Have you ever felt someone sneaking up behind you in the black of night when eating a supreme pizza? Have you ever experienced the uneasiness of eating mushrooms without a bodyguard? Well, that is the sense some people have when they take their truffles out for a scoop. Maybe you have heard of these delicious delicacies that complement any elegant pasta, soup, or meat. These are not the truffles you find made with chocolate. No, these are a very rare fungus that often grows best in Europe. More precisely, a truffle is the fruit body of a subterranean Ascomycete fungus. They tend to be found around tree roots and are very rare. So rare in fact that it often takes truffle hunters using trained dogs to sniff them out.
[caption id=“attachment_9598” align=“aligncenter” width=“760”] via Gourmet Food Store[/caption]
These luxuries have been sought after since ancient times, and people have even used swine to hunt for them. They were cultivated heavily in France during the 19th Century, but due to industrialization and the two World Wars, this market was primarily abandoned and left to the wild. They can be grown in other places around the world, but European truffles are valued the most. They are considered so valuable that there are laws regarding their industry and even a black market.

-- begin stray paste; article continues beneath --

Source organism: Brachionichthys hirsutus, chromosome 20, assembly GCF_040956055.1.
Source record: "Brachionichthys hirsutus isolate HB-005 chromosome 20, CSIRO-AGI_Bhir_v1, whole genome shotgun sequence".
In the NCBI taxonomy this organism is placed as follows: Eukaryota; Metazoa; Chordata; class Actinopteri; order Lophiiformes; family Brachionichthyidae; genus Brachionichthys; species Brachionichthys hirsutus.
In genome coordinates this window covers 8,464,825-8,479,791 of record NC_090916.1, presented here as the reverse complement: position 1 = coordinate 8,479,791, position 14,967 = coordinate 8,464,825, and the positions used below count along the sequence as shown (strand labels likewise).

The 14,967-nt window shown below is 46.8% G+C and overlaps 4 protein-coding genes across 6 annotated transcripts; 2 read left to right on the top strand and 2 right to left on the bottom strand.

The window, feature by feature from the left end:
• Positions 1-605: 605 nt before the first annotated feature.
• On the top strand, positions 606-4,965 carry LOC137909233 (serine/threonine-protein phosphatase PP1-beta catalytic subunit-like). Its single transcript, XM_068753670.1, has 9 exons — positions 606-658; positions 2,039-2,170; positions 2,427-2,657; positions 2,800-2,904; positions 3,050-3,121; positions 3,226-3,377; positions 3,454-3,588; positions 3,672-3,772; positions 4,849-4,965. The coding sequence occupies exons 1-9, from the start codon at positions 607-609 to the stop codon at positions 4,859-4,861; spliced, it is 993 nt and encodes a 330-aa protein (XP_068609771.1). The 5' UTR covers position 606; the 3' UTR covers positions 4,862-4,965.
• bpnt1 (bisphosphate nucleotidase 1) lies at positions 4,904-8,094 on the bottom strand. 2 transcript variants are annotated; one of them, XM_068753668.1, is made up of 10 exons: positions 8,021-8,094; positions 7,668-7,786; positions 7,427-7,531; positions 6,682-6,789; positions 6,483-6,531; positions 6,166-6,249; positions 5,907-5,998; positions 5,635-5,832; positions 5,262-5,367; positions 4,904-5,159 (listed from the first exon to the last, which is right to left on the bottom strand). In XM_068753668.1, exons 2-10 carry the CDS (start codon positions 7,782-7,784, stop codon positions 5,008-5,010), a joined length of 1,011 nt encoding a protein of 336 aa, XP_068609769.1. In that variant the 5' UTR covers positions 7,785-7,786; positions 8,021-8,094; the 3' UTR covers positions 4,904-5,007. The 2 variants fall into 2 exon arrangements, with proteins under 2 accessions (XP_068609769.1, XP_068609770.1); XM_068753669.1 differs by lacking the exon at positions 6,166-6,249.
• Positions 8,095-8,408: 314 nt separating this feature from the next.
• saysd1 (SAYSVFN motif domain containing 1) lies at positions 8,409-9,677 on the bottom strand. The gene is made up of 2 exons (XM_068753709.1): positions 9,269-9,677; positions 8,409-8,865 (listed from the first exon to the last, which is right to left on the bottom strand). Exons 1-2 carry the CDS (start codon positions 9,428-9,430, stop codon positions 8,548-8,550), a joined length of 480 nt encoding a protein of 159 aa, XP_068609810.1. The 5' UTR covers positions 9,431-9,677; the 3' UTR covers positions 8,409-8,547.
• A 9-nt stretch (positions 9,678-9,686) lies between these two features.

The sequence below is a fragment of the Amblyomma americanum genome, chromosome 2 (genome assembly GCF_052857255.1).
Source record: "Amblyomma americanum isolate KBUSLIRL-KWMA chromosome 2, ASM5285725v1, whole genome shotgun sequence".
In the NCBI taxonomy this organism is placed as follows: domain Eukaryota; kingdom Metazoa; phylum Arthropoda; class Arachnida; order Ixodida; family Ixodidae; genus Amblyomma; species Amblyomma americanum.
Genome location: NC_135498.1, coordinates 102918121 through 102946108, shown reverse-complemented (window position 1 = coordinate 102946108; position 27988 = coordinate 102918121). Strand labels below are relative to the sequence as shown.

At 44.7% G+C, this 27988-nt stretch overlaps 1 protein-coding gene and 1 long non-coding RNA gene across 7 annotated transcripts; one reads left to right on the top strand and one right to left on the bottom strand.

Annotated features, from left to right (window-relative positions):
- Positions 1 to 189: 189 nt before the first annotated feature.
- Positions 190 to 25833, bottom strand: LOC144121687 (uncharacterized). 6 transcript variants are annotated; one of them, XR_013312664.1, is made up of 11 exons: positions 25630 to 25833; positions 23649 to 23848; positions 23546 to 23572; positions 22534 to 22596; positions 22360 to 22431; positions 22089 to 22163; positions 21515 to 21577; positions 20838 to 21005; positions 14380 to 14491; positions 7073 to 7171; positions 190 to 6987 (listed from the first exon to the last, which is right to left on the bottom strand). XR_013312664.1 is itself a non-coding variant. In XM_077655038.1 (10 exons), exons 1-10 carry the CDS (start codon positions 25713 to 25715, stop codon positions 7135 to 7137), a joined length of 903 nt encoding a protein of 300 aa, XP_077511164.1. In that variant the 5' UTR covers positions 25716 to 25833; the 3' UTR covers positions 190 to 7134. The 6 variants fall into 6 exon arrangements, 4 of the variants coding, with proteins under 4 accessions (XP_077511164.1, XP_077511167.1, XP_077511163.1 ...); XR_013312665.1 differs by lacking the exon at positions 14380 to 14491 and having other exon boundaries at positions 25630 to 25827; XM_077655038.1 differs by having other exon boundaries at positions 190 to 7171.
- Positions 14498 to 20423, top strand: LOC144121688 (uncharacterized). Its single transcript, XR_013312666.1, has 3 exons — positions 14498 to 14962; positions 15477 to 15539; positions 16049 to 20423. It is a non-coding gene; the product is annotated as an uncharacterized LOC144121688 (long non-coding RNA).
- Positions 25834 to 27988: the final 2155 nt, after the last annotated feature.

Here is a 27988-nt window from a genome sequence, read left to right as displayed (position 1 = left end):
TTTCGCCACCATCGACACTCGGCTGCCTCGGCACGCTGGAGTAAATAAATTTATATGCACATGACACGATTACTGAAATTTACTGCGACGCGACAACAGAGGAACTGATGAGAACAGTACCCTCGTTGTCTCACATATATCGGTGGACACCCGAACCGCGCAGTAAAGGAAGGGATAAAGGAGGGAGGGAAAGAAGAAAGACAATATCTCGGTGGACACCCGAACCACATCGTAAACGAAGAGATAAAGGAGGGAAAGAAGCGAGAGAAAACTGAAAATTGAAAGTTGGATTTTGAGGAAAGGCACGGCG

This underground world of truffle trouble includes heists, mayhem, and even murder. The truffles can be more valuable than cocaine or heroine, thereby producing a notorious element of deception and aggressive competition. The fungus isn’t the only victim. Sometimes the trained hunting dogs are even stolen. Buyers must beware as well for there are many scam artists out and about trying to dupe the ignorant into buying an inferior product at a regular market price. Chinese truffles are considered substandard, but they are hard to distinguish at first glance.
[caption id=“attachment_9599” align=“aligncenter” width=“760”] via Pixabay[/caption]
Truffle auctions can also be a very high society event. By having large and rare truffles, they can produce a buyer’s audience and media attention that further the mystique of the truffle world. Black Truffles are expensive costing around 1,000 - 3,000 dollars a kilo, but white truffles can cost triple that amount. Ordinary people moonlighting as truffle hunters find them so valuable that an individual who finds a small hoard can double his monthly salary if they are so lucky. With the global economy picking up steam it will surely be a matter of time before these rare and highly sought after gourmet edible accents will grow even higher in demand and price.